discusses grammaticalization, and Breal’s theory utilizes ‘inner language forms’
and mythology, while Strauss employs the concept of the ‘floating signifier’ and
Pike uses the metaphor of ‘waves and swells’. Meillet coined the term
‘grammaticalization’, a process in which words with specific expressive force
lose their expressivity. Breal refers to one’s native language memory as ‘inner
language form’ and Strauss compares language and thought relationships to the
undulations of water waves in contact with air, where the image of a waveform
characterizes the linguistic sign. Craig explains the concept by metaphorically
employing the term ‘floating’ to refer to the fluid-like or wave-like quality of
the sound and thought relationship in the grammaticalization, internalization
and description of key concepts of language.

The third article, “A term of opprobrium: Twentieth century linguistics and
English philology”, by John Walmsley, accounts for the gradual decline in the
popularity and status of philology as a language science, due to changing
traditions and philosophies. Walmsley explains that the loss of interest in
philology stemmed from the system of teaching Old English in British
universities as philology, thus associating it with archeology and anthropology,
largely due to a separation between philology and the development of different
views of structuralists, grammarians and philologists on teaching English as a
foreign language in Britain.

“Methode als Grenze? Zur Spaltung von Philologie und Sprachwissenschaft im 19.
Jahrhundert” (‘Method as a boundary? On the split of philology and linguistics
in the 19th century’) deals with the issue of dissociating philology from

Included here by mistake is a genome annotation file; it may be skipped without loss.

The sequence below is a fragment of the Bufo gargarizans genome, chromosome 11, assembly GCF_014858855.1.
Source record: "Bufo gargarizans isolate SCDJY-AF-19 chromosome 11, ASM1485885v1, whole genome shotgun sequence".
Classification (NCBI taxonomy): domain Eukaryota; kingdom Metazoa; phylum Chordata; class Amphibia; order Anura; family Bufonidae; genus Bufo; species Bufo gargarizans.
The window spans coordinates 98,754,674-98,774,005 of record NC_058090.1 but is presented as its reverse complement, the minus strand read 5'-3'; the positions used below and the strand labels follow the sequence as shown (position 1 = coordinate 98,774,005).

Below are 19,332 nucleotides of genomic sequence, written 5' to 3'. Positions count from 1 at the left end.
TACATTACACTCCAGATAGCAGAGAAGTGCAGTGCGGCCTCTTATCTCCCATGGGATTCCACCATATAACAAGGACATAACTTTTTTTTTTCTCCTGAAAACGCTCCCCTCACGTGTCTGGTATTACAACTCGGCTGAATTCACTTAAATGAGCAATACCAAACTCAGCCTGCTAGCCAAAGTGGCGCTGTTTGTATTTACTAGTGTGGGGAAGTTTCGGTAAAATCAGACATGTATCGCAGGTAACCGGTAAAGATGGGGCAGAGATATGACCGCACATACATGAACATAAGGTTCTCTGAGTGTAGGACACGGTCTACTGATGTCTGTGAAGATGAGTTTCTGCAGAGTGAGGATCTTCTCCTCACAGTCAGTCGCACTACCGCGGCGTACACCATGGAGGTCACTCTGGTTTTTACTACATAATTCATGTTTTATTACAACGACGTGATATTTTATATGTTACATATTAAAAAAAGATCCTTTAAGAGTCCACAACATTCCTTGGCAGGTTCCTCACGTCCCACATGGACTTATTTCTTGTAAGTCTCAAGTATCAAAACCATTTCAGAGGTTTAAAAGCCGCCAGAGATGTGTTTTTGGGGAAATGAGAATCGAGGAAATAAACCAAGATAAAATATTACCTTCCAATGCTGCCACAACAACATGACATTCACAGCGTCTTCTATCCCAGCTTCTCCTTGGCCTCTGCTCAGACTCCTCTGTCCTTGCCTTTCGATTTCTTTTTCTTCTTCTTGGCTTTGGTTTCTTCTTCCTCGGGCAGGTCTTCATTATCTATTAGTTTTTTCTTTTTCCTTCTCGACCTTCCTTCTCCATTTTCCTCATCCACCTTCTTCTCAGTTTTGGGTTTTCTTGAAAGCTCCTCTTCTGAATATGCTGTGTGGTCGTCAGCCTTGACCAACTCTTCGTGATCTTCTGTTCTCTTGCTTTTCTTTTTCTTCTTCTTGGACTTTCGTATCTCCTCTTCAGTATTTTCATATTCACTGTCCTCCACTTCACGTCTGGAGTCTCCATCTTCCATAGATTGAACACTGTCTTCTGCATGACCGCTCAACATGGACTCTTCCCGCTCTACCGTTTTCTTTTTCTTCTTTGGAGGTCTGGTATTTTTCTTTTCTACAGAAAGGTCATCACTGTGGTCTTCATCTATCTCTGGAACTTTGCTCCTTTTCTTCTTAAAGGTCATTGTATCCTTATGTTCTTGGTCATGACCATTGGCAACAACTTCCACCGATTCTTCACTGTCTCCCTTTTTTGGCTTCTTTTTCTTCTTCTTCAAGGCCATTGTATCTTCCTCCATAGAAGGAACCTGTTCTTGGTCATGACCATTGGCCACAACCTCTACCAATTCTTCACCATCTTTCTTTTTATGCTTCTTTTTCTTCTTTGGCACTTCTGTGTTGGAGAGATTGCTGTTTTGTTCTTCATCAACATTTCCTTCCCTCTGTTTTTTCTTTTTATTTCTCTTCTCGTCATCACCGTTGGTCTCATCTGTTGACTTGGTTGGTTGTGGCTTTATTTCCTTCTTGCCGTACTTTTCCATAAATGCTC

linguistics. In this article, Johanna Wolf and Christine Blauth-Henke attempt to
look at the connection between the two disciplines in terms of the objectives
and methodology involved, based on developments in the 19th century. Wolf and
Blauth-Henke opine that an orientation toward the methods of natural sciences
led to a new field of historical comparative linguistics, while philology still
focused on language as being closely related to society.

Part II, “Antiquity”, consists of three articles, two written in English and one
in German. The first, “Grammatical doxography in Antiquity: The (hi)stories of
the parts-of- speech system”, by Pierre Swiggers and Alfons Wouters, explores
the parts-of-speech system and the developments that occurred in the Greek and
Latin grammars. Swiggers and Wouters define doxography as “the doctrine and the
viewpoints with regard to the number and nature of parts of speech” (p. 69). The
study interprets the approaches used by doxographers, for instance, Dionysius’
doxography represented by the Stoics, Quintilian’s doxography and Aristotle’s
use of Roman grammar to describe Latin grammar, and Priscian’s doxography, which
adopted Greek grammar. The authors also emphasize the need for studying these texts.

The second article in this section, “Über die Bezeichnung des Indikativs bei den
römischen Grammatikern des 1. und 2. Jh.” (‘On the designation of the indicative
by Roman grammarians of the 1st and 2nd centuries’), by Vladimir I. Mazhuga,
traces the history of the study of grammar in the first and second centuries.
Mazhunga discusses the definitions given for verb forms and verb qualities, as